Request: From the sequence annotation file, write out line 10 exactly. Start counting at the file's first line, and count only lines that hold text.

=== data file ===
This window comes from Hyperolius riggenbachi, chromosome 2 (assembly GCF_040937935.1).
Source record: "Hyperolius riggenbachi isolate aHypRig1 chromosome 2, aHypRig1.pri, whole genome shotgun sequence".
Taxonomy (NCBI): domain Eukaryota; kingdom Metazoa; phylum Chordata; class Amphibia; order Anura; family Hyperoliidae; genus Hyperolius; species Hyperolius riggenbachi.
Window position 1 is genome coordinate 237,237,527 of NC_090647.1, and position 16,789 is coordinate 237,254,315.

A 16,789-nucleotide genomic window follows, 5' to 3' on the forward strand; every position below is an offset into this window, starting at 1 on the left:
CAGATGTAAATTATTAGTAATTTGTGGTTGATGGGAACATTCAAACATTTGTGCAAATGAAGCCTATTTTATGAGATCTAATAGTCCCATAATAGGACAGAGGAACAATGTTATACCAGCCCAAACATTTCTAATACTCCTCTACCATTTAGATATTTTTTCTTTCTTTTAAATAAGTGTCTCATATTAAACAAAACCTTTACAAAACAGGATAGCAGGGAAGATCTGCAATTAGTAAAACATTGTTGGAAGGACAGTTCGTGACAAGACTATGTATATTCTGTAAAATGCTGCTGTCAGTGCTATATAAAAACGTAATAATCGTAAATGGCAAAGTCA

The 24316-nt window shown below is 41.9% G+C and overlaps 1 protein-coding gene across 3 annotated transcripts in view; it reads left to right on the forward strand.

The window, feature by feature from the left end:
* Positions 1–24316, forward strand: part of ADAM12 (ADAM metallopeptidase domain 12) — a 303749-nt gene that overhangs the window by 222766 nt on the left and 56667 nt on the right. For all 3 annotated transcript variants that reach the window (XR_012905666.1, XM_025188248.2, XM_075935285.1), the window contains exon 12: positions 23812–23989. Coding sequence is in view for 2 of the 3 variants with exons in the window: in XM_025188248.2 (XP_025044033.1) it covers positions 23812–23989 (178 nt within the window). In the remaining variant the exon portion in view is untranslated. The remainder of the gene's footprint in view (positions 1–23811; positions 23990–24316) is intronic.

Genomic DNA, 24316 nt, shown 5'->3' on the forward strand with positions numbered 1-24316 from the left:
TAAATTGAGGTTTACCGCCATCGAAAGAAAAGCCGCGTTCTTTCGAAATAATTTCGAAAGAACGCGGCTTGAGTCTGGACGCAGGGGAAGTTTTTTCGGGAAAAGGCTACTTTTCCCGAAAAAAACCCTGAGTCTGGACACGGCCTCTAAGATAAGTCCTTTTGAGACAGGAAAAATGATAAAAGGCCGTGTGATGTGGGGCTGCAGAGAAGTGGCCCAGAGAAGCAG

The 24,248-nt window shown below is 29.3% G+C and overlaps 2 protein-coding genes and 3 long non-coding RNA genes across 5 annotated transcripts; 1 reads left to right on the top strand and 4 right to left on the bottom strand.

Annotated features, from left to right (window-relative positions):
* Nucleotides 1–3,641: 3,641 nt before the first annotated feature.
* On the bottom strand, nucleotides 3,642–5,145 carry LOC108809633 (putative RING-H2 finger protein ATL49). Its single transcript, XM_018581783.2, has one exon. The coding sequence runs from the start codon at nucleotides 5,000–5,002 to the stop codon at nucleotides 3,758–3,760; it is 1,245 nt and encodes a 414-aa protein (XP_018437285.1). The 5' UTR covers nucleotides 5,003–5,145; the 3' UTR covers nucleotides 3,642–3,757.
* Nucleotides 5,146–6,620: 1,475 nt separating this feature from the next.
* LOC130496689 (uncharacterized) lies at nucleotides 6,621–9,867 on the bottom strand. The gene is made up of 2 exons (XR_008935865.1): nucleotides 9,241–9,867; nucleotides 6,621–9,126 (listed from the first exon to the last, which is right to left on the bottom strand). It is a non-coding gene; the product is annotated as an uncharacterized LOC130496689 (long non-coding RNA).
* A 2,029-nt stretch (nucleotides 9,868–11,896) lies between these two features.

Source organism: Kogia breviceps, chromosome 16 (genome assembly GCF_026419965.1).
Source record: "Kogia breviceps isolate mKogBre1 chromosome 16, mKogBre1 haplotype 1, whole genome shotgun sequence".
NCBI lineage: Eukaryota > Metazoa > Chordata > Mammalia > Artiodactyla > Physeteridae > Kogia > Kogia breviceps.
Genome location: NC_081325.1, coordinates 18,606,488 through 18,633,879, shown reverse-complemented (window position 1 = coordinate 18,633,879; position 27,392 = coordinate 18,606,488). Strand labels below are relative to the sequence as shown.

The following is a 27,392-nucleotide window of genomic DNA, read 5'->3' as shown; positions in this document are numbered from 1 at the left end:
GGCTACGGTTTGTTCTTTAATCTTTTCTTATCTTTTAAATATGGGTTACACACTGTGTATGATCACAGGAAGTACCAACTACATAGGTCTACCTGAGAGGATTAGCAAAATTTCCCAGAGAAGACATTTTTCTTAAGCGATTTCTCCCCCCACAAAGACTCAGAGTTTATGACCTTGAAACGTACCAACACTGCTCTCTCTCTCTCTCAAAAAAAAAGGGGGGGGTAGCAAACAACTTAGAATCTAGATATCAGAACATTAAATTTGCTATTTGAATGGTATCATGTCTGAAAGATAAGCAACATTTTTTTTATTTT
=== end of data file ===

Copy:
Genomic DNA, 24316 nt, shown 5'->3' on the forward strand with positions numbered 1-24316 from the left: